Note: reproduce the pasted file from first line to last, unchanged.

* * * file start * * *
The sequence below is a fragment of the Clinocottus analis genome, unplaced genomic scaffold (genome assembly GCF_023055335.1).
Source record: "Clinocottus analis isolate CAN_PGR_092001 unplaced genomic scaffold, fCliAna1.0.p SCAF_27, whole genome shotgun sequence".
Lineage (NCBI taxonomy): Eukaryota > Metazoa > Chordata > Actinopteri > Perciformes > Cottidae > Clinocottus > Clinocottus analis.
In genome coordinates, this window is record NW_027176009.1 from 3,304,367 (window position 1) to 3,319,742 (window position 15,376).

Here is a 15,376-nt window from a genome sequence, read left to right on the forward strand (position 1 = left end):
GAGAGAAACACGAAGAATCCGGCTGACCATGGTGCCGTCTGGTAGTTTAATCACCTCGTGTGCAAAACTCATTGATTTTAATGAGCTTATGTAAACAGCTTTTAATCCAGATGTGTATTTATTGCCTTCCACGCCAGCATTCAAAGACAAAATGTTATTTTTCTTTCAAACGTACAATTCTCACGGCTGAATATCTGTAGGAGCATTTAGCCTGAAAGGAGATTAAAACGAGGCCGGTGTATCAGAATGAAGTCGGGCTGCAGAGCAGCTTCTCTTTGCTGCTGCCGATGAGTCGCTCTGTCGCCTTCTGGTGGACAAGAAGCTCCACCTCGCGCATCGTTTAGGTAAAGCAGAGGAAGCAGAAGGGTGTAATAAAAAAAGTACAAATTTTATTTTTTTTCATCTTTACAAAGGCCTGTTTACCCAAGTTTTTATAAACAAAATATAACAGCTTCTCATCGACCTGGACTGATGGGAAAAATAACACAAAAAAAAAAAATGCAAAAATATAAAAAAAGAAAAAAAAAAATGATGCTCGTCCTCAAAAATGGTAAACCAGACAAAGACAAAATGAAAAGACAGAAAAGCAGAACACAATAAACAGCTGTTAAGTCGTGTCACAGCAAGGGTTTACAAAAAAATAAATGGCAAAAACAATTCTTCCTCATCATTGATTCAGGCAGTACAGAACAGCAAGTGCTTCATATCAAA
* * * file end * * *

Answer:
The sequence below is a fragment of the Clinocottus analis genome, unplaced genomic scaffold (genome assembly GCF_023055335.1).
Source record: "Clinocottus analis isolate CAN_PGR_092001 unplaced genomic scaffold, fCliAna1.0.p SCAF_27, whole genome shotgun sequence".
Lineage (NCBI taxonomy): Eukaryota > Metazoa > Chordata > Actinopteri > Perciformes > Cottidae > Clinocottus > Clinocottus analis.
In genome coordinates, this window is record NW_027176009.1 from 3,304,367 (window position 1) to 3,319,742 (window position 15,376).

Here is a 15,376-nt window from a genome sequence, read left to right on the forward strand (position 1 = left end):
GAGAGAAACACGAAGAATCCGGCTGACCATGGTGCCGTCTGGTAGTTTAATCACCTCGTGTGCAAAACTCATTGATTTTAATGAGCTTATGTAAACAGCTTTTAATCCAGATGTGTATTTATTGCCTTCCACGCCAGCATTCAAAGACAAAATGTTATTTTTCTTTCAAACGTACAATTCTCACGGCTGAATATCTGTAGGAGCATTTAGCCTGAAAGGAGATTAAAACGAGGCCGGTGTATCAGAATGAAGTCGGGCTGCAGAGCAGCTTCTCTTTGCTGCTGCCGATGAGTCGCTCTGTCGCCTTCTGGTGGACAAGAAGCTCCACCTCGCGCATCGTTTAGGTAAAGCAGAGGAAGCAGAAGGGTGTAATAAAAAAAGTACAAATTTTATTTTTTTTCATCTTTACAAAGGCCTGTTTACCCAAGTTTTTATAAACAAAATATAACAGCTTCTCATCGACCTGGACTGATGGGAAAAATAACACAAAAAAAAAAAATGCAAAAATATAAAAAAAGAAAAAAAAAAATGATGCTCGTCCTCAAAAATGGTAAACCAGACAAAGACAAAATGAAAAGACAGAAAAGCAGAACACAATAAACAGCTGTTAAGTCGTGTCACAGCAAGGGTTTACAAAAAAATAAATGGCAAAAACAATTCTTCCTCATCATTGATTCAGGCAGTACAGAACAGCAAGTGCTTCATATCAAA